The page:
How to be a Package-Dealing

How to be a Package-Dealing Theist — In a recent NRO essay, Michael Novak accuses atheists of trying to have the cake of theism, while eating it too. Novak's analysis is such a well-distilled statement of common confusions, that it's worthwile working through the worst of it. Novak says,

Atheism is a long-term project. It is not completed when one ceases believing in God. It is necessary to carry it through until one empties from the world all the conceptual space once filled by God. One must also, for instance, abandon the conviction that the events, phenomena, and laws of the world we live in (those of the whole universe) cohere, belong together, have a unity. What is born from chance may be ruled by chance, quite insanely.

Most atheists one meets, however, take up a position rather less rigorous. To the big question — Did the world of our experience, with all its seeming intelligibility and laws, come into existence by chance, or by the action of an agent that placed that intelligibility there in the first place? — the run-of-the-mill journalistic atheist replies, By chance.

Problem is, such fellows blink at the point grasped so fearlessly by Nietzsche. If the answer to the Big Question is chance, then all the coherence among the little questions may mean nothing at all — is intelligible only in appearances, and is otherwise a big lie. Courage is not really any better than cowardice; that's only a preference. Hate is not really worse than love; to think so is merely a weakling's prejudice. Freedom is no better than slavery; both are equally absurd. Destructiveness is no better and no worse than creativity.

Most atheists, of course, would rather get rid of God, but still keep the rationality in the universe that comes from actually having a God, Who understood all things before they were, and then made them to be. Atheists of that sort would even like to keep the Jewish vision of community, justice, and compassion, as set forth in the Prophets. All this, without keeping the God of Israel.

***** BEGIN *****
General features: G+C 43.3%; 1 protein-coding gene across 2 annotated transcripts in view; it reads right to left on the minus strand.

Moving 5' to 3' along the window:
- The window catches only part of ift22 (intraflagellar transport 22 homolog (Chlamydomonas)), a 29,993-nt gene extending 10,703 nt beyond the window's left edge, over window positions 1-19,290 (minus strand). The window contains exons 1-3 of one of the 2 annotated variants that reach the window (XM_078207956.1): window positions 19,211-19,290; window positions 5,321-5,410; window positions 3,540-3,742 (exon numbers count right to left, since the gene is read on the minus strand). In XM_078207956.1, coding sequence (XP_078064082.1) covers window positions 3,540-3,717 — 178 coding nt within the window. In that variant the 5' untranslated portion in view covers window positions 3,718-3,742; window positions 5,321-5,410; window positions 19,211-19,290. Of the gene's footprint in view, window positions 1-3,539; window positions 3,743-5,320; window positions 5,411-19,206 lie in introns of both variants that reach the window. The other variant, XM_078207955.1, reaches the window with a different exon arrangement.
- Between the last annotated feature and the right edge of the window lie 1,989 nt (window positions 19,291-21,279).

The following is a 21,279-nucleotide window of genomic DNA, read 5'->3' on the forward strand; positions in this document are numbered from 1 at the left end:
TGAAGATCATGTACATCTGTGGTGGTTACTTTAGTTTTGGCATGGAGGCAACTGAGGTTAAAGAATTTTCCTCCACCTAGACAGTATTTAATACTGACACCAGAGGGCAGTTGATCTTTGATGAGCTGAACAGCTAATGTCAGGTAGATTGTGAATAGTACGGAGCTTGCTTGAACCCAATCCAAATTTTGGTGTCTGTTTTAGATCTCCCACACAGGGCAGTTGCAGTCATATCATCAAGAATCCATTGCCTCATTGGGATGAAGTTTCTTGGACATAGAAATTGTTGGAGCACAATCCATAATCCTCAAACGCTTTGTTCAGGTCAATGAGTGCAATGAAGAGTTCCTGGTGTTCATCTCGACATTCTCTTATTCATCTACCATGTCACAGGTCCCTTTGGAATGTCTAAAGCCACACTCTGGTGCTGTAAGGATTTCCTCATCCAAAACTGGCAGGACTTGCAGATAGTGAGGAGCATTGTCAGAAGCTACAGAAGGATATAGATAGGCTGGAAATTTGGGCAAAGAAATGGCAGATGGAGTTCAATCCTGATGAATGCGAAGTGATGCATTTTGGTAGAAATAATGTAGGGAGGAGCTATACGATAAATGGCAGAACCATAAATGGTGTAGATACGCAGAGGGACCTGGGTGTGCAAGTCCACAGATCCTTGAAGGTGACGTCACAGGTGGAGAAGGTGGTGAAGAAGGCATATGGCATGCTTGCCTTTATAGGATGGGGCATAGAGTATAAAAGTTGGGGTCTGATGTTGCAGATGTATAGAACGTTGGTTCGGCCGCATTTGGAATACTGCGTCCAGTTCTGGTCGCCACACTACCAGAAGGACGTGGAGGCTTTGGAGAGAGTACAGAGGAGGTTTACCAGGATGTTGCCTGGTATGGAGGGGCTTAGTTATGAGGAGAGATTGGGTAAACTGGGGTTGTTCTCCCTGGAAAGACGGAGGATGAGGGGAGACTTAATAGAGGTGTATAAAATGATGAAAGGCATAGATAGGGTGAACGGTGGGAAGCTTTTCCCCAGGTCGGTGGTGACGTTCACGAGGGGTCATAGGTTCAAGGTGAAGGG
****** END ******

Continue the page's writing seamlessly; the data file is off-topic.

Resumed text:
A nice deal, if you can negotiate it.

Novak starts out in magnificent error. Atheism is not a long-term project. It is completed when one ceases to believe in God. The reason why a philosophical atheist becomes one is that there is no conceptual space filled by God. The postulate explains nothing. Novak says, “One must also, for instance, abandon the conviction that the events, phenomena, and laws of the world we live in (those of the whole universe) cohere, belong together, have a unity.” But why? Clearly phenomena do cohere. That is why they are explicable by laws of nature. And the laws by which we have come to explain the universe do not mention God, do not need him in the inventory of things in order to do their explaining. Physics, chemistry, biology and so on, do just fine. God does not help here. We may ask where the laws came from. And likewise, we may inquire into God's provenance. To say that God just exists, period, is no better than to say that the world and its manifest order just exists, period.

Indeed, to bring in God is to make it worse. We've just postponed our questions. God is not an explanation until we explain how God explains the coherence of nature, and until we explain God. To argue that God is a mystery beyond our ken is but a lazy evasion. We have in effect said, “Got something to explain? Well, let me tell you, there is something that explains everything. But what about that thing? Well, don't worry about it; just relax and go with it.” This does not satisfy understanding. Again, where did that thing come from? Is it the way it is of necessity, or chance? If it didn't come from anywhere, and if it is the way it is because it has to be, then why isn't that explanation just as good for the universe sans God? It's surprising how many people are taken in simply by adding something else to the universe, and then moving explanation back a step